"Kangaroo mothering," where mother and baby are in continuous skin-to-skin contact, improves the care of premature babies in intensive care, and even makes good financial sense for the hospital, a Brazilian doctor told a medical meeting here

Children's Anxiety at an All-time High

Looking back on "the good old days" through rose-colored glasses can seem like a grownup's favorite pastime. But recent findings suggest that in some ways, these adults may be onto something. According to a study, children and young adults today feel more anxious compared with their counterparts in the 1950s.

The painful persistence of corporal punishment

Across the country, numerous public institutions are legally responsible for children every day.

Day care centers, early learning programs and juvenile detention centers are just a few examples of institutions with this duty. States frequently ban the use of practices such as corporal punishment in such institutions. But in 19 states, the most frequented spaces for young people aren’t on that list – schools. And that’s despite these states explicitly banning corporal punishment in many of these other settings.

Proponents of corporal punishment in school contend it’s a last resort for the worst-behaving students, one that’s necessary to enforce classroom order. But our research shows that black boys are twice as likely to be struck by an educator as white boys (14 percent vs. 7.5 percent), and black girls are three times as likely as white girls (5.2 percent vs. 1.7 percent) in schools that practice corporal punishment. These disparities are occurring despite research showing that black students do not misbehave more than white students.

The disproportionate use of corporal punishment on black students in American schools lays bare a deeply entrenched, problematic practice that’s sanctioned by states, especially in the Deep South. We’ve released a new report that found 10 Southern states account for more than three-quarters of all corporal punishment in public schools. The four states that account for more than 70 percent of all students receiving corporal punishment are Mississippi, Alabama, Arkansas and Texas.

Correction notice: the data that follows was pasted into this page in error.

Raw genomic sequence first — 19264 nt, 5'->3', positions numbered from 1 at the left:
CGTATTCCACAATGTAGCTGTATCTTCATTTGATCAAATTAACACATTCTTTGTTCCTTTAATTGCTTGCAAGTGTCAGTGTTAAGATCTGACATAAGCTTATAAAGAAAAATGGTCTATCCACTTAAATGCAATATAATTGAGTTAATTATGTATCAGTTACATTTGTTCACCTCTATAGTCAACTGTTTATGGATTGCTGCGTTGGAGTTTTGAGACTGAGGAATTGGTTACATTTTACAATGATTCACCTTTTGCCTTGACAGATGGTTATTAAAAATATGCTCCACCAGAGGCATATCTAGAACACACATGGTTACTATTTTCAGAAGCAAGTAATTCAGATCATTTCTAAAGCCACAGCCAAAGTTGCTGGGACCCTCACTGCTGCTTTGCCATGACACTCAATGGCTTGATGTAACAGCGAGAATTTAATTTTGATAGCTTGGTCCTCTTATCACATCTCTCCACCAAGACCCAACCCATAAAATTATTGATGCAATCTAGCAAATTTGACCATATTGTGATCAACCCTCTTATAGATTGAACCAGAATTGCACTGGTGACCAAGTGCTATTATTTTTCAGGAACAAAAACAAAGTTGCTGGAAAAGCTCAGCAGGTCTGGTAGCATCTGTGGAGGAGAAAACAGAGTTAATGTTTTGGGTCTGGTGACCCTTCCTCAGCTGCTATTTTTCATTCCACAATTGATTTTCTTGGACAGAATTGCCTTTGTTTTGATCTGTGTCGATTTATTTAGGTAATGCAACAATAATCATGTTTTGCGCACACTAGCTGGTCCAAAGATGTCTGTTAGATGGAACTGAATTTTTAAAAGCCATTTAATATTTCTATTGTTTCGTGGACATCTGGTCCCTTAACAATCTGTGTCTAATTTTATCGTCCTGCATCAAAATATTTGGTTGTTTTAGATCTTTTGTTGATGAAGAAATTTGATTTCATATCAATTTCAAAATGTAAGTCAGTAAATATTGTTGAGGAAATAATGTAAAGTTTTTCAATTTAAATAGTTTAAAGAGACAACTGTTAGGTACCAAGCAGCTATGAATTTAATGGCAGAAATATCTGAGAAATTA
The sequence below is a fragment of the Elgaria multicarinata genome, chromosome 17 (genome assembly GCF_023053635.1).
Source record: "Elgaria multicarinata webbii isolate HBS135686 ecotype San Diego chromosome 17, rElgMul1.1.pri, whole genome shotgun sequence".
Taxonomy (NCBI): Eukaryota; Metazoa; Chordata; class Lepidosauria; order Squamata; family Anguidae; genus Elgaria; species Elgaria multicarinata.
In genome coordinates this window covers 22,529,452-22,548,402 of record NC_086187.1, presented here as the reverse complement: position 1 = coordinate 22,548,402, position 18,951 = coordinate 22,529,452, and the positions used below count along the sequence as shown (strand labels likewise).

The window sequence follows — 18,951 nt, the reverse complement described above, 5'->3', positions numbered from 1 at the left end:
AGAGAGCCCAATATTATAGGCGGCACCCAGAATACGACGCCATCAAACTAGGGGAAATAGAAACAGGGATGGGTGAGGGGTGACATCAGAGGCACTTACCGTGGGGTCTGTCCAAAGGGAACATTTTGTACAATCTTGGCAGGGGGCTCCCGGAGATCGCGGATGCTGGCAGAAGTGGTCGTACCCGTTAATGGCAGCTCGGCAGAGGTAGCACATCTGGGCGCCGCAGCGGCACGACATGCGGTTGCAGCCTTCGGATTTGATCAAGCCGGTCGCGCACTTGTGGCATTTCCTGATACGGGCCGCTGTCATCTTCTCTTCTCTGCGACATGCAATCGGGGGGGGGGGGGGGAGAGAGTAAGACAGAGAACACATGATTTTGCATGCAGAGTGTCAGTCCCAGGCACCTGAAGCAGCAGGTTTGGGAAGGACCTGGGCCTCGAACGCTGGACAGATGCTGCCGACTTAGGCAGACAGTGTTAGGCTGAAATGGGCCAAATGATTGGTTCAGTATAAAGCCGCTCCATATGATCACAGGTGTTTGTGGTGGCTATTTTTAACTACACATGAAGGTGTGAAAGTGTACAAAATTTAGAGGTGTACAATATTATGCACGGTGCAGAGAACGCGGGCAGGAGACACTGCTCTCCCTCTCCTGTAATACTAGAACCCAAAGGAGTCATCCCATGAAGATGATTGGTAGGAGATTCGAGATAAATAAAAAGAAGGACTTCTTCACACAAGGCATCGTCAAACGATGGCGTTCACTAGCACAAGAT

Decades of research finds the practice is extremely harmful to students. Young black children are routinely criminalized – pushed into the school-to-prison pipeline – when it comes to school discipline in the United States. It’s a clear indicator that our education system needs reform that will encourage more effective and safer management of classrooms that prioritizes the safety of all students.

Yet one in every 20 students attending schools that practice corporal punishment were still struck in 2013-14 and 2015-16, according to our report. And in more than half of the schools practicing corporal punishment, students with disabilities were struck at higher rates than those without disabilities.

Every child deserves the opportunity to attend school free from harm and free to learn. The minority of states that still allow corporal punishment in school should join the rest of the country in prohibiting this dangerous and discriminatory practice.

NAACP President and CEO Derrick Johnson notes in the report’s foreword that this information “should shock our conscience – not only because studies show that students of color do not misbehave any more than their white peers, but because the impact of corporal punishment can be devastating on a student’s ability to learn and succeed.”

Protecting the rights of all children should be at the heart of the American education system, but until we stop accepting this inequality for black students and students with disabilities, it won’t be.

The Editors

P.S. Here are some other pieces we think are valuable this week:

Report: Students of color, disabled students more likely to receive corporal punishment from Fox 28

Prominent white supremacists are still on YouTube in wake of ban from CNN

New Jersey judge orders conversion therapy provider to dissolve - again from Metro Weekly

SPLC sues Trump Administration for detaining Georgia immigrants who cannot afford bail from Atlanta Daily World

Source: Southern Poverty Law Center 6/15/19